Supreme Court refuses to intervene in Ganga-Kashi Vishwanath pathway project
The Supreme Court refused to intervene in the Ganga-Kashi Vishwanath pathway project and has asked petitioners who approached it with a plea to stay the on-going work on the project to not take any steps that would disrupt peace in the ancient city.
The project involves building a broad tree-lined pathway from the river to the temple complex. The temple complex also includes a mosque and the fear in some quarters is that the demolition of properties around the Kashi Vishwanath temple-Gyan Vapi mosque complex is a precursor to an attempt to take over the mosque.
The petitioners — Jitendra Nath Vyas (who has rights to worship in the temple) and Moulana Abdul Batin Nomani of Gyan Vapi mosque — approached the top court against the district administration’s move to pull down the boundary wall between the two structures on October 25, claiming this would have far-reaching “adverse consequences for peace, harmony and tranquility existing between the two communities for decades.”
The two religious shrines stand next to each other inside the Gyan Vapi compound and the respective sides have entered into various agreements and memorandum of understandings (MoUs) for the maintenance and upkeep of the complex, the petitioners told the top court.
However, a bench of justices Arun Mishra and Vineet Sharan found no merit in the petition and said it was based on their apprehension. “For the last 30 years it (Varanasi) has been a peaceful place. Do not disturb it with this kind of litigation. This may cause more sensation than peace. Notice on such matters could sensationalise the issue.”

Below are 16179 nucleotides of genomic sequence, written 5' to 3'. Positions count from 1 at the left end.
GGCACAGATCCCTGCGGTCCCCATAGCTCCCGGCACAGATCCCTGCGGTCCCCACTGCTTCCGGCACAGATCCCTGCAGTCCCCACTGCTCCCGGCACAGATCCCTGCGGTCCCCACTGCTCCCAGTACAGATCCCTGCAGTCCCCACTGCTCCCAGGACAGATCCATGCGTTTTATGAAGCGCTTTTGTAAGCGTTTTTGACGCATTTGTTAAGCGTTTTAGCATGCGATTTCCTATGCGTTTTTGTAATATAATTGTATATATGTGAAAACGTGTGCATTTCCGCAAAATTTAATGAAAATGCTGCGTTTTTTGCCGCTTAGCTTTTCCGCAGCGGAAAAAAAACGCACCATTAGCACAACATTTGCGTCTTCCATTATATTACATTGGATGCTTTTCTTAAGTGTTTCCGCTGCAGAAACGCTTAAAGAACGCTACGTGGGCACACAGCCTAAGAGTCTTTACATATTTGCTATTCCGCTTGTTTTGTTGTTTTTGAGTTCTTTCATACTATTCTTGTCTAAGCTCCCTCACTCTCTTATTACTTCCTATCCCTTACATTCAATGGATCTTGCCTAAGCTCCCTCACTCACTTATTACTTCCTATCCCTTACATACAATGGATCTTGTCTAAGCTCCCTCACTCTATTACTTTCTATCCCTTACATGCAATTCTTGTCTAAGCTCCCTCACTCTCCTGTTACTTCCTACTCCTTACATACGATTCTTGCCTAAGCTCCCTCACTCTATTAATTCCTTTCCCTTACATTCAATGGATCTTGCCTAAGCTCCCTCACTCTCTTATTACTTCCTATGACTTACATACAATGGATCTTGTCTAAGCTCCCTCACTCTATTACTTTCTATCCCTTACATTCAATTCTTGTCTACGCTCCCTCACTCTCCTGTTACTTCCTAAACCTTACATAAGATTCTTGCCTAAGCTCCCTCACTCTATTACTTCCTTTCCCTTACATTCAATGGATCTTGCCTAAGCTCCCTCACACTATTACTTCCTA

Counsel for the petitioners, senior advocate Raju Ramachandran, attempted to impress upon the court and said the demolition of houses around the temple complex is being done in the garb of modernisation. “I am not putting it on alarmist footing. The two communities have come together only asking that we be told what is the plan for securing this premises (Gyan Vapi compound) because two premises would be vulnerable and insecure if, apart from the five gates, any other access opens.”
Justice Mishra responded by commenting that the mosque is “ protected by 20-feet high iron girders” and also a huge security “force”. He was also critical at the role of the petitioner, Vyas. Justice Vineet Sharan told Ramachandra that if the petitioners were keen to see the plan for the project, they could approach the authorities.
“They will never touch it (the mosque),” Justice Mishra added, giving liberty to the petitioners to approach the court again if they have any such concerns
Solicitor general Tushar Mehta also sought to dispel the apprehensions. “Varanasi is the oldest city in the world. We are not acquiring houses but purchasing them at the double the price to construct a corridor, which is in larger public interest.”
The law officer said the authorities were willing to share the development plan with the petitioners, as and when it is ready. Varanasi is the parliemantery constituency of Prime Minister Narendra Modi. The petitioners termed the demolition of “age-old boundary wall” as illegal.
“Breaching the protected boundary wall raises serious apprehensions with regard to the entire Gyan Vapi Area. Immediate attention is required due to the grave security threats raised in light of the constant destruction and construction being carried out without consent. It also infringes on the customary and religious rights of both Hindus and Muslims,” read the petition filed by advocate Fuzail Ayyubi.